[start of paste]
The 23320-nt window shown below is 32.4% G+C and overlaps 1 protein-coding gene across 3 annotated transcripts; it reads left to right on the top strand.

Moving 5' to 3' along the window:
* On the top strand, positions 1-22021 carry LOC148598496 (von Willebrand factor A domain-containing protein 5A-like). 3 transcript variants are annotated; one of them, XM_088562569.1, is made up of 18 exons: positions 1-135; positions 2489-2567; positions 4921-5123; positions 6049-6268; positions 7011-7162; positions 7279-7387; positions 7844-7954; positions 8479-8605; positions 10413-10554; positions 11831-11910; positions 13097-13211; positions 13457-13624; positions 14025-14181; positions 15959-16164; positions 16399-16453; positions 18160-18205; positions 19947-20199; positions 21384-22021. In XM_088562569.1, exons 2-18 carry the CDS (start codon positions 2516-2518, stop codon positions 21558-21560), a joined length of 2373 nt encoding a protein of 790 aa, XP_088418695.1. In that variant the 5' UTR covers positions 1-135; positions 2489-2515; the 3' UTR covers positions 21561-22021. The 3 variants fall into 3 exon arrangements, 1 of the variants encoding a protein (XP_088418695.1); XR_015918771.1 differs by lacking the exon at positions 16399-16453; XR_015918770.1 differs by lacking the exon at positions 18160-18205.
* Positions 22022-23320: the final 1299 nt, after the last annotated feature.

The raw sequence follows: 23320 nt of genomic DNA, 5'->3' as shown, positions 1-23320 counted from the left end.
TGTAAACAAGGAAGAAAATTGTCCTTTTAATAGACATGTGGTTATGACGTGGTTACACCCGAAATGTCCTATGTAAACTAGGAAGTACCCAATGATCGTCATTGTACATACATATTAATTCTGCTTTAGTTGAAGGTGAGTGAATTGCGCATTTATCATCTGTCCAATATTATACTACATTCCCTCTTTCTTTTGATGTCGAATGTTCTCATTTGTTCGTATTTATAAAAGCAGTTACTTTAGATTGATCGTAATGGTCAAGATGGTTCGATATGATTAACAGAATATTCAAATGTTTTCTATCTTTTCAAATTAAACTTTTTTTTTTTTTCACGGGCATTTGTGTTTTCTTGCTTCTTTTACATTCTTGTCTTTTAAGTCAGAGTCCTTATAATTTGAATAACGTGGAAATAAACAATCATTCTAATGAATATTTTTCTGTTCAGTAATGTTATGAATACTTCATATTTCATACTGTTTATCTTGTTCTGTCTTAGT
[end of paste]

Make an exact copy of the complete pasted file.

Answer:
The 23320-nt window shown below is 32.4% G+C and overlaps 1 protein-coding gene across 3 annotated transcripts; it reads left to right on the top strand.

Moving 5' to 3' along the window:
* On the top strand, positions 1-22021 carry LOC148598496 (von Willebrand factor A domain-containing protein 5A-like). 3 transcript variants are annotated; one of them, XM_088562569.1, is made up of 18 exons: positions 1-135; positions 2489-2567; positions 4921-5123; positions 6049-6268; positions 7011-7162; positions 7279-7387; positions 7844-7954; positions 8479-8605; positions 10413-10554; positions 11831-11910; positions 13097-13211; positions 13457-13624; positions 14025-14181; positions 15959-16164; positions 16399-16453; positions 18160-18205; positions 19947-20199; positions 21384-22021. In XM_088562569.1, exons 2-18 carry the CDS (start codon positions 2516-2518, stop codon positions 21558-21560), a joined length of 2373 nt encoding a protein of 790 aa, XP_088418695.1. In that variant the 5' UTR covers positions 1-135; positions 2489-2515; the 3' UTR covers positions 21561-22021. The 3 variants fall into 3 exon arrangements, 1 of the variants encoding a protein (XP_088418695.1); XR_015918771.1 differs by lacking the exon at positions 16399-16453; XR_015918770.1 differs by lacking the exon at positions 18160-18205.
* Positions 22022-23320: the final 1299 nt, after the last annotated feature.

The raw sequence follows: 23320 nt of genomic DNA, 5'->3' as shown, positions 1-23320 counted from the left end.
TGTAAACAAGGAAGAAAATTGTCCTTTTAATAGACATGTGGTTATGACGTGGTTACACCCGAAATGTCCTATGTAAACTAGGAAGTACCCAATGATCGTCATTGTACATACATATTAATTCTGCTTTAGTTGAAGGTGAGTGAATTGCGCATTTATCATCTGTCCAATATTATACTACATTCCCTCTTTCTTTTGATGTCGAATGTTCTCATTTGTTCGTATTTATAAAAGCAGTTACTTTAGATTGATCGTAATGGTCAAGATGGTTCGATATGATTAACAGAATATTCAAATGTTTTCTATCTTTTCAAATTAAACTTTTTTTTTTTTTCACGGGCATTTGTGTTTTCTTGCTTCTTTTACATTCTTGTCTTTTAAGTCAGAGTCCTTATAATTTGAATAACGTGGAAATAAACAATCATTCTAATGAATATTTTTCTGTTCAGTAATGTTATGAATACTTCATATTTCATACTGTTTATCTTGTTCTGTCTTAGT